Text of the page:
Georgia’s ancient cave city Vardzia’s restoration is ending, and sooner historic monument will be opened.
The 12-13th Century cave city in southern Georgia is being renovated under an international program that’s being co-financed by the Government of Georgia and UK-based financing company Jackson Fund.
The restoration project’s leader and UNESCO expert Claudio Margotini and fresco painter David Park have monitored the ongoing works at Vardzia since the project began last year.
The main goal of the restoration works was to give new life to the ancient monument and restore its damaged sections while maintaining its original style and appearance.
For its survival, work has been carried out in several directions. This includes:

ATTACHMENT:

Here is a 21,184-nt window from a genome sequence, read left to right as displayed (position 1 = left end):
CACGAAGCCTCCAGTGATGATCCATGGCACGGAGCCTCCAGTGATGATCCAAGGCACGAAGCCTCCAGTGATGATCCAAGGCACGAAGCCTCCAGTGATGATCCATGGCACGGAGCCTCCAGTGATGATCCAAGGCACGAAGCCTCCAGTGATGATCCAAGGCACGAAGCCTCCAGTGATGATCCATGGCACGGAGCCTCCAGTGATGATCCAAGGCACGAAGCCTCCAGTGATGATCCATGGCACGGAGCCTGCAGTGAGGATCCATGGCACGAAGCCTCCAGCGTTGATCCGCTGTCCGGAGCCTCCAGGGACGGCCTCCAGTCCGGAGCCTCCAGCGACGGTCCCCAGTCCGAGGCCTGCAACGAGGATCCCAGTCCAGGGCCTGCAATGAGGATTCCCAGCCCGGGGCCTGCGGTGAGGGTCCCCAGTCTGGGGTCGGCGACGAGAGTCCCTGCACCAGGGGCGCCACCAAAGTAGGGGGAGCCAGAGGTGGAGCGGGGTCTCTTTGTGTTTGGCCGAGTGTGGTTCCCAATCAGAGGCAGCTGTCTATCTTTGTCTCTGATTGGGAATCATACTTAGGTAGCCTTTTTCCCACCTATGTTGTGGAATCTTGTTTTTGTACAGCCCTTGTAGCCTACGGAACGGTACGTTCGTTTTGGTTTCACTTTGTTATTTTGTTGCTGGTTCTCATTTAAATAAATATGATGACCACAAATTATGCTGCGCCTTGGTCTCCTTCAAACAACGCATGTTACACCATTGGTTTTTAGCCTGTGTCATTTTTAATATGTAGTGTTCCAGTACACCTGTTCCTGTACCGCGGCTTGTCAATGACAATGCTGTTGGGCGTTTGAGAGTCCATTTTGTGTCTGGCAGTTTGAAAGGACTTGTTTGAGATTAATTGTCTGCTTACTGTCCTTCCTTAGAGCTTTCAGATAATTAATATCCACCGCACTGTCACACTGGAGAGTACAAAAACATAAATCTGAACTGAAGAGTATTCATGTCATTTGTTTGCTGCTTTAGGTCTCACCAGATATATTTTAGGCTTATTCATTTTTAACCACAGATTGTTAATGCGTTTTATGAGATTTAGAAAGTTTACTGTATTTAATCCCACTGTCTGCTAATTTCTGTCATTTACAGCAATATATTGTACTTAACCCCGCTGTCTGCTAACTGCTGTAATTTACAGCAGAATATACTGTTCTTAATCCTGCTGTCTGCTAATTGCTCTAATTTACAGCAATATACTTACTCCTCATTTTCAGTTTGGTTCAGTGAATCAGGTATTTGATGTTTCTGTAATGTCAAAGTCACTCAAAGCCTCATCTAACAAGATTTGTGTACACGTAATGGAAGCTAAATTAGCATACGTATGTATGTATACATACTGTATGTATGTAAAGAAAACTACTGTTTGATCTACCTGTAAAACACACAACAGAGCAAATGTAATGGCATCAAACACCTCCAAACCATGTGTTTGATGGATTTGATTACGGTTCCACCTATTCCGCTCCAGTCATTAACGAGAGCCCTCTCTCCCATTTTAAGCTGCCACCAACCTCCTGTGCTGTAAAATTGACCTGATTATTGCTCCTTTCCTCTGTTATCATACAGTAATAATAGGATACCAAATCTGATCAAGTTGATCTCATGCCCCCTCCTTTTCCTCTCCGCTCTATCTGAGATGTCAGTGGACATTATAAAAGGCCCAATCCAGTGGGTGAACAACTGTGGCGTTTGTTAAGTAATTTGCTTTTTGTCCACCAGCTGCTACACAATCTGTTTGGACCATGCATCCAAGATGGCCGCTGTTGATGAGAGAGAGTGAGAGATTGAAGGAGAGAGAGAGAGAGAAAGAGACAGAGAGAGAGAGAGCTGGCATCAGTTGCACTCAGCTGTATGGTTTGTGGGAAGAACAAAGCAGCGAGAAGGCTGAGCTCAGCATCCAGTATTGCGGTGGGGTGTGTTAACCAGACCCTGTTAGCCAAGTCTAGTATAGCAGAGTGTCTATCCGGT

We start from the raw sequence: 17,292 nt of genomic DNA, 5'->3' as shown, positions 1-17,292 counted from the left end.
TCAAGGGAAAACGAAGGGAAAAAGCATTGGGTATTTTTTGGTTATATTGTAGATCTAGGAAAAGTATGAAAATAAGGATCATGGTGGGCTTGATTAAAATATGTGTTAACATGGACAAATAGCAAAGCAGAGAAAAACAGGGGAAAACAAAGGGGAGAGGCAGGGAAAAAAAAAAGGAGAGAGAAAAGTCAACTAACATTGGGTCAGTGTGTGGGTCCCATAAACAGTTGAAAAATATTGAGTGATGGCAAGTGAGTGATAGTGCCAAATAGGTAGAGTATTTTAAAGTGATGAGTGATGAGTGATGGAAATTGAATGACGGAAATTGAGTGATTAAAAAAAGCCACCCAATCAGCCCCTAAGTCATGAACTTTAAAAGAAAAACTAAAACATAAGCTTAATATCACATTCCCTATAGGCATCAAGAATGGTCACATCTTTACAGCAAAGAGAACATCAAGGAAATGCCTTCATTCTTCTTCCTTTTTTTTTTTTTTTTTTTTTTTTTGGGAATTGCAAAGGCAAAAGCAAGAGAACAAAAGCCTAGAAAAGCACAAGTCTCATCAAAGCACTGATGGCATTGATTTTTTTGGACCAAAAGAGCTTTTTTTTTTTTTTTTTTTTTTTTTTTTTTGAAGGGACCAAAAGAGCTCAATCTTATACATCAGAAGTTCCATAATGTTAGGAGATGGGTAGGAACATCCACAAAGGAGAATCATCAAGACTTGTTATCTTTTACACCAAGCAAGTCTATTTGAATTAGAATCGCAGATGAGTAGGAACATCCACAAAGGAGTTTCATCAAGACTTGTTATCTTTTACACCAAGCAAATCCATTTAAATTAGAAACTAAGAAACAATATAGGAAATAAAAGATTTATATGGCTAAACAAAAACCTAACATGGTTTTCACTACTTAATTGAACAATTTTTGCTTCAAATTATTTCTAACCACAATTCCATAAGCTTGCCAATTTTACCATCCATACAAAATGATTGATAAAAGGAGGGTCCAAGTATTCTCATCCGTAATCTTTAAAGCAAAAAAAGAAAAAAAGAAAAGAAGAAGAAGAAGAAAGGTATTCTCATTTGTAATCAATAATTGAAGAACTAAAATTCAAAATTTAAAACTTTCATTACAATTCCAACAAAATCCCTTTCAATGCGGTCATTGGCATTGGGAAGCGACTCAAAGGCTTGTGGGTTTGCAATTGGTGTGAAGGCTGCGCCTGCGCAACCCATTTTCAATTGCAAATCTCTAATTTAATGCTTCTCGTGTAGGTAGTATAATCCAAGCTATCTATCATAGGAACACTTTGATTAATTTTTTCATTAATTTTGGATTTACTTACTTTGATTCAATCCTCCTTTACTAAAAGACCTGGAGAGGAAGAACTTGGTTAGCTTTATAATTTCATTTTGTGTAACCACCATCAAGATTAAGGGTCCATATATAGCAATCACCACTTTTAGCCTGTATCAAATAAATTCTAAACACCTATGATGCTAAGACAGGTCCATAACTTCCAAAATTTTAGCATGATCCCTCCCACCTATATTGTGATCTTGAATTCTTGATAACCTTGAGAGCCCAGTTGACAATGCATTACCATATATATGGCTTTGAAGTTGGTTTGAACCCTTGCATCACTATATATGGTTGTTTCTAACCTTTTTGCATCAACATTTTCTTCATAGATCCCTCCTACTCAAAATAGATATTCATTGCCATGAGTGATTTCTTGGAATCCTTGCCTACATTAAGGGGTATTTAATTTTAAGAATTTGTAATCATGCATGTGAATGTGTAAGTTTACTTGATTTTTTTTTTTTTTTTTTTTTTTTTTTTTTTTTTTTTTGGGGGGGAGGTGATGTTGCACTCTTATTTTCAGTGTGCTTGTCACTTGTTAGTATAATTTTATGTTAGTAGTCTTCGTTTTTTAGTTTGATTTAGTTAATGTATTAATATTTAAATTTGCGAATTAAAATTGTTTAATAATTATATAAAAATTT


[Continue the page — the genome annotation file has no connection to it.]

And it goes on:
- Reinforcement and conservation of the rock;
- Archaeological studies of the monument;
- Improvement of infrastructure for locals and tourists and
- Diagnostic of wall paintings.
Restoration work of the Vardzia cave complex begun last year by the National Agency for Cultural Heritage Preservation and the Ministry of Culture and Monument Protection.
New archaeological research is also being conducted, through which two new tiers and ten caves have been revealed.
At the newly excavated site, archaeologists also found glazed pottery, bowls and pots dating back to the 1300s. Ancient remains of storage and wine-making qvevri dating back to the 10th Century were also discovered.
Vardzia is a cave monastery complex that is located in the valley of the Kura River, situated about 70km south of Borjomi. Experts said this was an outstanding monument that showcased medieval Georgian architecture.
Tomorrow director general of the Agency for Cultural Heritage Preservation Nikoloz Antidze will visit the site with Pete Brown and Amanda Taylor from the Jackson Fund.